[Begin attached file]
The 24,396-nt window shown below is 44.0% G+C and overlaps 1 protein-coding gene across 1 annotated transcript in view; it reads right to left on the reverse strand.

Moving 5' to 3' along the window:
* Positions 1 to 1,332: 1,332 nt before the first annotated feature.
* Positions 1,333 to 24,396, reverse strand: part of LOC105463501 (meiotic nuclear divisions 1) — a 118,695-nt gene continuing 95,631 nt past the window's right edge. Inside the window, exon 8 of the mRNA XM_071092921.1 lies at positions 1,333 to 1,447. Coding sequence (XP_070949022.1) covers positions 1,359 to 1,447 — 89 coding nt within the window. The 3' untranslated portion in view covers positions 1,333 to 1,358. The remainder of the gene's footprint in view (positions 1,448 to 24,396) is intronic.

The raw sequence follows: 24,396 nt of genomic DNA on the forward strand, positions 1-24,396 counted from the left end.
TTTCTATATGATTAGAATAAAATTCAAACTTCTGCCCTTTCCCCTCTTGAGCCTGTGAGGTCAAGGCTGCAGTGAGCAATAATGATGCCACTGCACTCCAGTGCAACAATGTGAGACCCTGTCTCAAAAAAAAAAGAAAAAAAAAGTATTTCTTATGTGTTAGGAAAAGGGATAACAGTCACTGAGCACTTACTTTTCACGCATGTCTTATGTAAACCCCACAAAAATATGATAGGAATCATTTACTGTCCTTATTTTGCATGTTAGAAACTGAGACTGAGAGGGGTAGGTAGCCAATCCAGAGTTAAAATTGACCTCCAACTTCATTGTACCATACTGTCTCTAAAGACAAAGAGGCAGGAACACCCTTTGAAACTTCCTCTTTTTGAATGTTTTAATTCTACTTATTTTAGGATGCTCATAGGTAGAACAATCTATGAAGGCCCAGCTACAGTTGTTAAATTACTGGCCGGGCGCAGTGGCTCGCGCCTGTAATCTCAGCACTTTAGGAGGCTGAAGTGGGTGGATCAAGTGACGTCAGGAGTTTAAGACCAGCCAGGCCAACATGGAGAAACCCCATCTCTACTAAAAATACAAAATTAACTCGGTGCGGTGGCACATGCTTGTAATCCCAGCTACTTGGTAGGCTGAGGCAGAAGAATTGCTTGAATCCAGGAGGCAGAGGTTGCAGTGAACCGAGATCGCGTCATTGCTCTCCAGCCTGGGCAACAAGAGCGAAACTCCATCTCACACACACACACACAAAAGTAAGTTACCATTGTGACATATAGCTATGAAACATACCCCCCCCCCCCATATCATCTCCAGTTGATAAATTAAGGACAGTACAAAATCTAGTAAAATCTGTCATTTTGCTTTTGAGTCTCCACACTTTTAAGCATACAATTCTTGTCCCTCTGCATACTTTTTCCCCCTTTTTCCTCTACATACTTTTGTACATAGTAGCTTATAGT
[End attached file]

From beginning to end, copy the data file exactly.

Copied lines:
The 24,396-nt window shown below is 44.0% G+C and overlaps 1 protein-coding gene across 1 annotated transcript in view; it reads right to left on the reverse strand.

Moving 5' to 3' along the window:
* Positions 1 to 1,332: 1,332 nt before the first annotated feature.
* Positions 1,333 to 24,396, reverse strand: part of LOC105463501 (meiotic nuclear divisions 1) — a 118,695-nt gene continuing 95,631 nt past the window's right edge. Inside the window, exon 8 of the mRNA XM_071092921.1 lies at positions 1,333 to 1,447. Coding sequence (XP_070949022.1) covers positions 1,359 to 1,447 — 89 coding nt within the window. The 3' untranslated portion in view covers positions 1,333 to 1,358. The remainder of the gene's footprint in view (positions 1,448 to 24,396) is intronic.

The raw sequence follows: 24,396 nt of genomic DNA on the forward strand, positions 1-24,396 counted from the left end.
TTTCTATATGATTAGAATAAAATTCAAACTTCTGCCCTTTCCCCTCTTGAGCCTGTGAGGTCAAGGCTGCAGTGAGCAATAATGATGCCACTGCACTCCAGTGCAACAATGTGAGACCCTGTCTCAAAAAAAAAAGAAAAAAAAAGTATTTCTTATGTGTTAGGAAAAGGGATAACAGTCACTGAGCACTTACTTTTCACGCATGTCTTATGTAAACCCCACAAAAATATGATAGGAATCATTTACTGTCCTTATTTTGCATGTTAGAAACTGAGACTGAGAGGGGTAGGTAGCCAATCCAGAGTTAAAATTGACCTCCAACTTCATTGTACCATACTGTCTCTAAAGACAAAGAGGCAGGAACACCCTTTGAAACTTCCTCTTTTTGAATGTTTTAATTCTACTTATTTTAGGATGCTCATAGGTAGAACAATCTATGAAGGCCCAGCTACAGTTGTTAAATTACTGGCCGGGCGCAGTGGCTCGCGCCTGTAATCTCAGCACTTTAGGAGGCTGAAGTGGGTGGATCAAGTGACGTCAGGAGTTTAAGACCAGCCAGGCCAACATGGAGAAACCCCATCTCTACTAAAAATACAAAATTAACTCGGTGCGGTGGCACATGCTTGTAATCCCAGCTACTTGGTAGGCTGAGGCAGAAGAATTGCTTGAATCCAGGAGGCAGAGGTTGCAGTGAACCGAGATCGCGTCATTGCTCTCCAGCCTGGGCAACAAGAGCGAAACTCCATCTCACACACACACACACAAAAGTAAGTTACCATTGTGACATATAGCTATGAAACATACCCCCCCCCCCCATATCATCTCCAGTTGATAAATTAAGGACAGTACAAAATCTAGTAAAATCTGTCATTTTGCTTTTGAGTCTCCACACTTTTAAGCATACAATTCTTGTCCCTCTGCATACTTTTTCCCCCTTTTTCCTCTACATACTTTTGTACATAGTAGCTTATAGT